We are heading into a week that features two holidays about re-birth, Passover and Easter. There are tiny purple flowers blooming in the garden and the rose bushes and trees are putting out hesitant buds. Here in New Mexico, life peeks out after the cold drought of winter. Persephone is signaling from the Underworld, letting us know she is on her way to rejoin her mother Demeter to insure that Life may continue. It is always good to note that life may continue.
Why do I feel the need to repeat that mantra? Perhaps to affirm the possibility, assure my readers and myself that despite the auxiliary verb “may,” there is a glimmer of hope, an actual chance, perhaps even good odds that, yes life may continue.
I want to tell you about a project with teens that I was asked to be a part of this month. And to share with you a beautiful essay by Michael Tallon, These Magic Kids, that is about the young people we’ve been watching take the reins in the fight for life here in our beleaguered country. My takeaway from watching these amazing “children” who are raising their strong voices in defiance of a kind of death cult that seems to have ridden off with the sanity of much of this country is: Life may continue, perhaps stronger and wiser than ever.
I’ve been listening and talking to a number of young folks these past couple weeks, not just the ones in the news, but in the streets before during and after the March for our Lives here in Santa Fe this past Saturday. I want to tell you about some kids I met at a conference held by FCCLA, a national life skills and leadership organization for youth.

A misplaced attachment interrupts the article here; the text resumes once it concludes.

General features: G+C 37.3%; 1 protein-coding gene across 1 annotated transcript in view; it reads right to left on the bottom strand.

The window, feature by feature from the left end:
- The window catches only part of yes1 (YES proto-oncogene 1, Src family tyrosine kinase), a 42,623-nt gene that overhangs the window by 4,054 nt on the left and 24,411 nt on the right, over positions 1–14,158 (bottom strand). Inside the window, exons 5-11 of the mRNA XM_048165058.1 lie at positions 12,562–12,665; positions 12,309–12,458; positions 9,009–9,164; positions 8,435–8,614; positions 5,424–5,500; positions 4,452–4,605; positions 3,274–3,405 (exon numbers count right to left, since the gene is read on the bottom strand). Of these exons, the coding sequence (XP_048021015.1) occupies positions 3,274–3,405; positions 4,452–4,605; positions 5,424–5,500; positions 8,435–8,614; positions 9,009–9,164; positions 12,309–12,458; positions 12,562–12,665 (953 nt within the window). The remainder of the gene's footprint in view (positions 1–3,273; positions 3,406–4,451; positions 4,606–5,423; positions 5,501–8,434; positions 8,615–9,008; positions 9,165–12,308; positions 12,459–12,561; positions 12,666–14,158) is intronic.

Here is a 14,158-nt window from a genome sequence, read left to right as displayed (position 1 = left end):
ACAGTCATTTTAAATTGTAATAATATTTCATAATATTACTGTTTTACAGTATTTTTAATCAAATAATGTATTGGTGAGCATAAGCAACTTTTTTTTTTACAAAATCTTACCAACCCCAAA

I was asked to be a judge at a state wide competition where some of the FCCLA members made presentations of projects they’d been working on. Winners would go on to the national competition. I was one of two of adults judging the presentations of a project three students did to raise awareness of FCCLA in their schools and communities. There were an 8th grade African-American boy from Tucumcari, NM and two Latinx high-school girls from Albuquerque.
These students created PSAs, social-media campaigns, before-and after surveys, workshops, and other events to get the word out about FCCLA. They brought portfolios describing their processes, goals and results and they made oral presentations about them. They were chosen to come to this state competition at the Marriott Pyramid Hotel in Albuquerque. We may have been in a fake “pyramid,” but there was nothing fake about these kids.
These three had not had the privilege of the kind of educational and community resources that the Parkland students have. But they have the same passion, focus, drive, and determination we’ve been seeing on TV. And they obviously have at least one fine teacher-advocate for their futures. They were well spoken, organized, focused, and sweet as they could be.
When I asked the 8th grade boy from Tucumcari why he chose to join FCCLA, he replied that he wanted to learn how to comfortably talk to strangers. I know he said more than that, but I was struck by this young African-American taking the step of working on the skill to look the world in the eye, not with fear…which leads to so much anger…but with calm, friendly confidence. He and the two young women from Albuquerque are my in-person representatives of this new generation of Americans. I’m so glad they are here. Let’s help them.
(This blog was written in response to a brilliant article by Michael Tallon about the students from the Marjory Stoneman Douglas High School in Parkland, Florida. The link to his article is below. This photo of Emma Gonzalez is from the article.)